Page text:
- cerumenolytic agents. These may be water-based (such as saline, acetic acid or hydrogen peroxide), oil-based (not true cerumenolytics), or other. No type is clearly superior.
- manual removal other than irrigation
"Ear candling" or "ear coning" is an approach advocated by some proponents of alternative medicine. It consists of inserting a special hollow candle into the ear canal while the patient is lying on his or her side and then lighting the candle. Proponents of this claim that it will both unblock cerumen buildups and also reduce pressure on the sinuses, cure earaches, tinnitus and generally improve mental and physical health and well-being. After use, the candle is typically split open by the proponent of the technique to show the removed wax. Skeptical investigators claim that the wax is not being removed from the ear but is rather a side effect of burning the candle. The use of ear candling is not recommended by doctors and the devices are not approved for any medical use by the United States of America Food and Drug Administration.
- Anonymous (2023), Cerumen (English). Medical Subject Headings. U.S. National Library of Medicine.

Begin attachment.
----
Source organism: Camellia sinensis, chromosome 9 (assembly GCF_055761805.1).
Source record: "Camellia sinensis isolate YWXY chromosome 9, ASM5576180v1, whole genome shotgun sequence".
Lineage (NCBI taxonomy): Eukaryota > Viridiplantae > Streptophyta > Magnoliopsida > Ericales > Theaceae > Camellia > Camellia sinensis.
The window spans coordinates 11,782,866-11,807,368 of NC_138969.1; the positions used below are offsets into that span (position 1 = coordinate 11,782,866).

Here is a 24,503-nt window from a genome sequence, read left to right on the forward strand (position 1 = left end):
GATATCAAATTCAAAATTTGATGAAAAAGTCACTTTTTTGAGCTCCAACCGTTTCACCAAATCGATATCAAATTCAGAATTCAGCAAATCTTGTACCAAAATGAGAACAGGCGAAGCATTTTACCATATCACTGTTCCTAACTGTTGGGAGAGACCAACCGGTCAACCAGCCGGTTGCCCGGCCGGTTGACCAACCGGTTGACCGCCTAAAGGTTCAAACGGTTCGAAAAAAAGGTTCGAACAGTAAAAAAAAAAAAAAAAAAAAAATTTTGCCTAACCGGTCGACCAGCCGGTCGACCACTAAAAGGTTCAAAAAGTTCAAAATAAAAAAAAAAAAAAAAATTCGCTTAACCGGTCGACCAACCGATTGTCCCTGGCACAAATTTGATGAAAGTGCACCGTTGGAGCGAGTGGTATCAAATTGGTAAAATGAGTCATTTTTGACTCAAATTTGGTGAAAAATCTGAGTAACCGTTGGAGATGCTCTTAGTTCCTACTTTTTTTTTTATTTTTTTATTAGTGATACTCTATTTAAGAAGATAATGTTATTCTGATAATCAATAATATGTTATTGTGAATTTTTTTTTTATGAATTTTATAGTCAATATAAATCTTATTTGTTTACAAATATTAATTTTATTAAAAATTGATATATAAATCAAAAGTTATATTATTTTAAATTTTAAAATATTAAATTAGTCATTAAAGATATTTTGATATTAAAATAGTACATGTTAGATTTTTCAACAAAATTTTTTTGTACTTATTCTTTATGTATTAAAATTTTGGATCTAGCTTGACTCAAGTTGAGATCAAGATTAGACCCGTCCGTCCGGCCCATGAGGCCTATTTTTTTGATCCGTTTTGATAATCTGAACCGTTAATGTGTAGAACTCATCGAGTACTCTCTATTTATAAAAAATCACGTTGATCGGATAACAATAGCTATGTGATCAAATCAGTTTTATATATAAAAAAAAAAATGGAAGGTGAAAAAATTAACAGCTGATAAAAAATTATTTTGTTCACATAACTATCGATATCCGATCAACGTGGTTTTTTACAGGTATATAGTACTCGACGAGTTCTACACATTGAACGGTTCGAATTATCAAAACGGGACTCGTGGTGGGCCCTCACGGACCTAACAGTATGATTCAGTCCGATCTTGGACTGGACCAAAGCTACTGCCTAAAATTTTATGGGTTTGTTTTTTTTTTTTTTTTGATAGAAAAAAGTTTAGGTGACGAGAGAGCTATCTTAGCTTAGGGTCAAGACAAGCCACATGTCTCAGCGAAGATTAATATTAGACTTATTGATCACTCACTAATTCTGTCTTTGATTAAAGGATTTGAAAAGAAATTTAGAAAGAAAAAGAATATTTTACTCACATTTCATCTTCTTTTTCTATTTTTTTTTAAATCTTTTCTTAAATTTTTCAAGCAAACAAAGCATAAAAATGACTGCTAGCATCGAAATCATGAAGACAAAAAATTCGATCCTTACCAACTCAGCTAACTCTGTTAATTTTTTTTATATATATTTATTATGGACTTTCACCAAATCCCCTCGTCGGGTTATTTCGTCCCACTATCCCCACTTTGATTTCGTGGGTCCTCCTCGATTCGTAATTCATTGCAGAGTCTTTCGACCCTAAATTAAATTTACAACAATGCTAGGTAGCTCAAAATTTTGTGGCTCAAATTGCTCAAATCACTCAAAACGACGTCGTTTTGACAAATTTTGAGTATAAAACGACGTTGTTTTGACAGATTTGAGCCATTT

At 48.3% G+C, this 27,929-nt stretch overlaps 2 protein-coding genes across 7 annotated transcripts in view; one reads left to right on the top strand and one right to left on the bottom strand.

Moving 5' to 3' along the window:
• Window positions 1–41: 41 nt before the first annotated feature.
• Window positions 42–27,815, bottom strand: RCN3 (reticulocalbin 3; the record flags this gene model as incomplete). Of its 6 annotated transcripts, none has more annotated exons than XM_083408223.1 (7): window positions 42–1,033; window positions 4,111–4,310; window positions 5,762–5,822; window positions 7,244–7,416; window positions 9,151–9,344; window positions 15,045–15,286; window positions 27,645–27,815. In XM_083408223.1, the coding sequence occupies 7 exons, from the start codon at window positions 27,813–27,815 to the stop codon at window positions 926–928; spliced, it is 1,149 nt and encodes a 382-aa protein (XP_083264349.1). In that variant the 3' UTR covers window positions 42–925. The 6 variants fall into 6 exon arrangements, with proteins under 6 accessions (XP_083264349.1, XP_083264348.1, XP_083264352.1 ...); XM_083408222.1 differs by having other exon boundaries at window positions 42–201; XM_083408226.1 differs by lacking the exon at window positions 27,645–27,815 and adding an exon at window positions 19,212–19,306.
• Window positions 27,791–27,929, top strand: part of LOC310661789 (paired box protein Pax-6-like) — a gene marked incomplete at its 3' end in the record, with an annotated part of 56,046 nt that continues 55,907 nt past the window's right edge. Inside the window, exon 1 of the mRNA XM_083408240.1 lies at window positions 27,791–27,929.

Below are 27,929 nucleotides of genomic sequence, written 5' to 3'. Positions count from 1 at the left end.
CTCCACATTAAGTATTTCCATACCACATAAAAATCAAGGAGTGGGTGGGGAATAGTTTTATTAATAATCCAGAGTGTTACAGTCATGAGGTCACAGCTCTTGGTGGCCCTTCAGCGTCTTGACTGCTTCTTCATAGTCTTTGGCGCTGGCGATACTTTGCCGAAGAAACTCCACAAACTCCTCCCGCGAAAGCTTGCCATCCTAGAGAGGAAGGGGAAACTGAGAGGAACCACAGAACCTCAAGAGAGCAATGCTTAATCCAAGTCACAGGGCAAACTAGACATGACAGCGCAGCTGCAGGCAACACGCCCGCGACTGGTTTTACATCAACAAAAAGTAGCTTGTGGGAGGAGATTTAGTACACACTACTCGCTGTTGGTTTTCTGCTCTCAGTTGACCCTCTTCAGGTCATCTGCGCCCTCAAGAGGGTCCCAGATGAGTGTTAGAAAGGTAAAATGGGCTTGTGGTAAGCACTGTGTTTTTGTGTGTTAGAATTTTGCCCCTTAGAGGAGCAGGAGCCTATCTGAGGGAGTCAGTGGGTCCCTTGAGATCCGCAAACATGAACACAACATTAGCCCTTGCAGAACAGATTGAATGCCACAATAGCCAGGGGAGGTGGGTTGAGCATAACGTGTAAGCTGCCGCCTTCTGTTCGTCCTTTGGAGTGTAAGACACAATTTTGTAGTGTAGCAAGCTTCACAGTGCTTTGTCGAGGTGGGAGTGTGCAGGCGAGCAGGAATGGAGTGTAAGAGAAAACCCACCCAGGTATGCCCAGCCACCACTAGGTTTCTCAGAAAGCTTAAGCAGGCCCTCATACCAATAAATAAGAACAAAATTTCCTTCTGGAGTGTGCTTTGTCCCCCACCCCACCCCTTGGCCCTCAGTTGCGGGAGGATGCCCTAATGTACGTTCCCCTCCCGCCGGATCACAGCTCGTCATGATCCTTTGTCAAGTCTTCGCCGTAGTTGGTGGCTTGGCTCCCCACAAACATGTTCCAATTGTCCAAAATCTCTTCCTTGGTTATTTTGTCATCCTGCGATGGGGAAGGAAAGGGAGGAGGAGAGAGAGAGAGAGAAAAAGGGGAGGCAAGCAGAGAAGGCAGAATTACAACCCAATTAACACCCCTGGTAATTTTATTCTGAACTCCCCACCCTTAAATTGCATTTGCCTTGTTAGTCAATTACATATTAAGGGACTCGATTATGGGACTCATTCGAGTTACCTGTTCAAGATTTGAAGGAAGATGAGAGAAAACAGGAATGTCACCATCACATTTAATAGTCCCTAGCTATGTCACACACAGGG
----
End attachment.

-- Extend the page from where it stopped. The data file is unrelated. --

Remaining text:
- Roland PS et al. Clinical practice guideline: Cerumen impaction. Otolaryngology - Head and Neck Surgery 2008DOI:10.1016/j.otohns.2008.06.026
- Clegg AJ, Loveman E, Gospodarevskaya E, Harris P, Bird A, Bryant J et al. (2010). "The safety and effectiveness of different methods of earwax removal: a systematic review and economic evaluation.". Health Technol Assess 14 (28): 1-192. DOI:10.3310/hta14280. PMID 20546687. Research Blogging.
- Burton MJ, Dorée CJ (2003). "Ear drops for the removal of ear wax". Cochrane Database Syst Rev (3): CD004400. DOI:10.1002/14651858.CD004400. PMID 12918014. Research Blogging.
- Lisa Roazen, M.D., Why ear candling is not a good idea, Quackwatch.